question


#1

Someone posted this to me, can you help me answert it?

"The major difference between your belief and the Protestant belief is the analytical view of justification vs. the synthetic view.

You, as a Catholic, believe that in order for one to be justified, on that day of judgment they must be deemed righteous.

What do you think God meant when He said “YOUR righteousness is but filthy rags.”

The Protestant believes that in order for one to be justified, a synthesis must occur. We know that God needs no microscope to look inside us and find all kinds of unrighteousness and sin. Therefore, to be justified, our sinful and unrighteous state of being, on that day of judgment, must be covered by the cloak of Jesus’ righteousness.

Not unlike the Catholic “treasury of merit” (stored “extra” righteousness from those who did more than enough to earn justification) where the Church would dip into that treasury and scoop out a serving of merit for those who need it. To the Protestant, Jesus’ meritorious actions and infinite righteousness is enough to cover us all… us being those who truly have faith in Him as our Savior and LORD. I liken this “covering” by Christ’s righteousness to the covering of Adam and Eve’s nakedness.

Now I think you would agree, that faith cannot come without grace. Is that correct? If so, as a Catholic and one who believes you can be graced and achieve salvation but can also lose it, then you must therefore also believe that God’s grace can return to Him void and rejected?"


#2

i am not sure what u mean by ur question…are u asking if God’s grace can be given to someone and be rejected?? or are u asking the difference between the Catholic view and the Protestant veiw on justification? In regards to grace Saint Thomas Aquinas taught passive reprobation…whee God passes over an individual do to his inherent sin…aslo man always has free will and can reject God’s grace…as regars to justification please elabortate on ur question as to what it is exactly u mean


#3

part of your questioner’s misunderstanding lies in our role in our salvation. he should understand that we catholics teach that we cannot do anything to earn our salvation. that God saves us. and that He does so through the good things He does in our lives, and through our lives.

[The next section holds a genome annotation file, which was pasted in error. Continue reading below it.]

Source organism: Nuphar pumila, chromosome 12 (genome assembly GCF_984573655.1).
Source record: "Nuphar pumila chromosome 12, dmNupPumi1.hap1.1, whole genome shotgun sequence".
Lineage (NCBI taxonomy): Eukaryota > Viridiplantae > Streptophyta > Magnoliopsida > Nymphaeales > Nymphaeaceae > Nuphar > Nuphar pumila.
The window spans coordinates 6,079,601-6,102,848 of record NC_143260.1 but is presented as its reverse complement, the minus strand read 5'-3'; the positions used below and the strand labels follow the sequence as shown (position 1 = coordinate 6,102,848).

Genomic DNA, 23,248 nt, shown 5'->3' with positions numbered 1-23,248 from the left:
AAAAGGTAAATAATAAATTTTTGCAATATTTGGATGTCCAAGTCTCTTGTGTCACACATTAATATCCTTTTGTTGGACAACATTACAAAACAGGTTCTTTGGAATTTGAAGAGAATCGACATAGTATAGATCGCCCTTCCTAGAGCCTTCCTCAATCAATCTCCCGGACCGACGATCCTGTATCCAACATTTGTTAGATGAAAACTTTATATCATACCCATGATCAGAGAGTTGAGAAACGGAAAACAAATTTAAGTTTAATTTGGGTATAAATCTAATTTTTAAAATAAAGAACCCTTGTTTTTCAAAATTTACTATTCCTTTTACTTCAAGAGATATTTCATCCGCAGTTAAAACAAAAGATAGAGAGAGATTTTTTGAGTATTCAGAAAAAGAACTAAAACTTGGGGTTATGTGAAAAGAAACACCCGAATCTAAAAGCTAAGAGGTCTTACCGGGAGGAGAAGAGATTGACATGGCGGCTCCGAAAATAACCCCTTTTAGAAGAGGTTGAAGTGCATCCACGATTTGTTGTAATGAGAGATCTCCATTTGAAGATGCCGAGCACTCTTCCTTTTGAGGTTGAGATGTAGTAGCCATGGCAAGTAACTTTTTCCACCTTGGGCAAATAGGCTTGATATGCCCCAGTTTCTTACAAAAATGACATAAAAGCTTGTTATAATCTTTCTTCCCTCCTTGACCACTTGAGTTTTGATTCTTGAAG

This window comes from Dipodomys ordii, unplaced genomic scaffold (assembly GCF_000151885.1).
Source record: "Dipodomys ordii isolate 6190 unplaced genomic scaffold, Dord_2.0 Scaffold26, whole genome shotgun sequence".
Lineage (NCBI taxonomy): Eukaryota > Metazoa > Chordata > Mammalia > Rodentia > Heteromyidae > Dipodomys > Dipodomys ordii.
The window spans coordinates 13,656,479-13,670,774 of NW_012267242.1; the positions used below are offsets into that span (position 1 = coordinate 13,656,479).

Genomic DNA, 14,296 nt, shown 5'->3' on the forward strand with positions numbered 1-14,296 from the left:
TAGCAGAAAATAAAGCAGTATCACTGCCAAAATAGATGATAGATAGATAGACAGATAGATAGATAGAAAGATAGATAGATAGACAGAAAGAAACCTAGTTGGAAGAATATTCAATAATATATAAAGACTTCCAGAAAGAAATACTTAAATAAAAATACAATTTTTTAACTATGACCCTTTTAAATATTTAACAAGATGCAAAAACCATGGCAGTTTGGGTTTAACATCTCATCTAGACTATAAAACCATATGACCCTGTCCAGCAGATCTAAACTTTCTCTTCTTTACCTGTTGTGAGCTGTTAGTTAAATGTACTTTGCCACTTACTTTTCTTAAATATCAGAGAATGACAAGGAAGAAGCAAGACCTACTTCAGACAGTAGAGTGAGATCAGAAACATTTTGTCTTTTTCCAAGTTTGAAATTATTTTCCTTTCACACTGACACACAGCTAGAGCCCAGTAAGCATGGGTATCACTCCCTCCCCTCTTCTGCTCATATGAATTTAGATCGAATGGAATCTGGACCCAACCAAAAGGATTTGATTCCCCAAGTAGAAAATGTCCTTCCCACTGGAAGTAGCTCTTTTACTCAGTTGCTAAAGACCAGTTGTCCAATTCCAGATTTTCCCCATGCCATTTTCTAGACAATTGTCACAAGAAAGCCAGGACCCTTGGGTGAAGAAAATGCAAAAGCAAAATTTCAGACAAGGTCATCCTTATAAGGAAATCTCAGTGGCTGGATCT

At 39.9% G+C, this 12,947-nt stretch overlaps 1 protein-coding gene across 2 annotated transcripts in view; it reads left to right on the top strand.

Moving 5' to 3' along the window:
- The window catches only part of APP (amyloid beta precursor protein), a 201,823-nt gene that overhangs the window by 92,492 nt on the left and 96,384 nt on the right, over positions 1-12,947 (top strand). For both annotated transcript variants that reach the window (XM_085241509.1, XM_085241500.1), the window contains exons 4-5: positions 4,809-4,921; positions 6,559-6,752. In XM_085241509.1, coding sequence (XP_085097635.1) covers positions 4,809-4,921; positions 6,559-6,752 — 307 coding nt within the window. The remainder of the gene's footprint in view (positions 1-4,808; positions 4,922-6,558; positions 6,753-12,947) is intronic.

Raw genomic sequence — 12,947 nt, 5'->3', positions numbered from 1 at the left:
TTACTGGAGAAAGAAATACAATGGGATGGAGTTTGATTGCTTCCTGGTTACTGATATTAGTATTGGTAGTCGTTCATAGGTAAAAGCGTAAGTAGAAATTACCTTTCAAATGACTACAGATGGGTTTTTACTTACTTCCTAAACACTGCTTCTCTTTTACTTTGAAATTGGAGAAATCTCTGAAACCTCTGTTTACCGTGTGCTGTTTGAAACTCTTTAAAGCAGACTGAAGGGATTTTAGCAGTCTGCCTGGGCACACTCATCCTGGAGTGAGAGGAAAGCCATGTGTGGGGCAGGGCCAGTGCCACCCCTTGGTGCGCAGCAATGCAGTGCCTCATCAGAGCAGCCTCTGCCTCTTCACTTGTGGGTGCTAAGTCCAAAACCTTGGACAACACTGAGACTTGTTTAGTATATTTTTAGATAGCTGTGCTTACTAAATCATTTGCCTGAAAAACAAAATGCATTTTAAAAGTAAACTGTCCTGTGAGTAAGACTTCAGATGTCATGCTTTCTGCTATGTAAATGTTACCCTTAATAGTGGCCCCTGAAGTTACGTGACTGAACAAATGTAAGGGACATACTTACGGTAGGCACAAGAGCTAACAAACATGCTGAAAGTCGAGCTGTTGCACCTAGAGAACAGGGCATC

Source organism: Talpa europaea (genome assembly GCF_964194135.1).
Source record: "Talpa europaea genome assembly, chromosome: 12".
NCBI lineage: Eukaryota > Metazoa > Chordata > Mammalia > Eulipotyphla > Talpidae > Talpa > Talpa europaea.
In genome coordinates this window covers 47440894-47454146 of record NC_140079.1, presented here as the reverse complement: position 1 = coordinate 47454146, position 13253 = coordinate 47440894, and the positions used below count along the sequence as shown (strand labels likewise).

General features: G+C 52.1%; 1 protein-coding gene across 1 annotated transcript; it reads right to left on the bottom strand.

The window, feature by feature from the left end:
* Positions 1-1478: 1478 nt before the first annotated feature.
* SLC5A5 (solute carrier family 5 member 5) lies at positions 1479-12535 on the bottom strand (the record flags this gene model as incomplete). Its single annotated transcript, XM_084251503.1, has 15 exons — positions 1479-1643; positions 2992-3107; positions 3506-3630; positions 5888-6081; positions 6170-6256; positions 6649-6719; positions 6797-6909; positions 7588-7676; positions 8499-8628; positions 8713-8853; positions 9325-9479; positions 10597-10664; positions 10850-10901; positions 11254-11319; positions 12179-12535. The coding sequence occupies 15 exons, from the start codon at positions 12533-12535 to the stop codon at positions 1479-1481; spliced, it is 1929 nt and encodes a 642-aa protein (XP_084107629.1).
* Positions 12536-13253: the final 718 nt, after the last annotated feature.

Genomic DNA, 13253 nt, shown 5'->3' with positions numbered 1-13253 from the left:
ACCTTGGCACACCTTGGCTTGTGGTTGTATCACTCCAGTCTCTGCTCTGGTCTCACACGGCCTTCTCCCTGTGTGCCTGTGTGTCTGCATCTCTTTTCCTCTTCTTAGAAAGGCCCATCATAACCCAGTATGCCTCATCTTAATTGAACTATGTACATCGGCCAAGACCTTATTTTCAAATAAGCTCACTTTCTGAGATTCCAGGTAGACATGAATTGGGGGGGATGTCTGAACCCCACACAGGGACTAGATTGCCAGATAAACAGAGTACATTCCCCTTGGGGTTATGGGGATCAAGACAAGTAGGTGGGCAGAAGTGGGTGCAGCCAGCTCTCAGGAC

he thinks that we teach that eventually we will do enough good works to merit our salvation, and this flies in the face of Christ’s work on the cross. the salvation provided by Christ’s sacrifice is what saves us, and it does so, partially, through the good works that play out in our lives as we follow Him.

does that make sense to your questioner?


#4

He asks if God’s grace can be rejected.

Apparently it can. Otherwise, everyone would be saved. For God desires that all be saved, and his grace is sufficient for all. The only thing to prevent it is man’s rejection of God’s grace, freely offered.

JimG


#5

[quote=hoser]"The major difference between your belief and the Protestant belief is the analytical view of justification vs. the synthetic view.
[/quote]

I haven’t heard it described this way before. The Protestant view is generally (?) described as forensic justification. God engages in legalisms. :stuck_out_tongue:

You, as a Catholic, believe that in order for one to be justified, on that day of judgment they must be deemed righteous.

They? Justified? No. This is all muddled.

What do you think God meant when He said “YOUR righteousness is but filthy rags.”

"You come to the help of those who gladly do right, who remember your ways.
But when we continued to sin against them, you were angry.
How then can we be saved?
All of us have become like one who is unclean, and all our righteous acts are like filthy rags;
we all shrivel up like a leaf, and like the wind our sins sweep us away. "(Is 64:5-6)

Sounds like “righteous acts” on their own are worthless. Only when done through God’s graces are they worthy. Catholics agree with that.

The Protestant believes that in order for one to be justified, a synthesis must occur. We know that God needs no microscope to look inside us and find all kinds of unrighteousness and sin. Therefore, to be justified, our sinful and unrighteous state of being, on that day of judgment, must be covered by the cloak of Jesus’ righteousness.

OK, it’s his statement of the Protestant position.

Now I think you would agree, that faith cannot come without grace. Is that correct? If so, as a Catholic and one who believes you can be graced and achieve salvation but can also lose it, then you must therefore also believe that God’s grace can return to Him void and rejected?"

This whole section is not clearly written. His clause: “faith cannot come without grace” from a Catholic might read: “faith comes to us as a grace from God.” His clause: “you can be graced and achieve salvation” from a Catholic might read: “salvation is a free gift from God.” His clause: “you must therefore also believe that God’s grace can return to Him void and rejected” from a Catholic might read: “God’s grace can be rejected.” His distinctions between “faith” and “grace,” and the use of the words “achieve” and “void” (among others) just muddle things.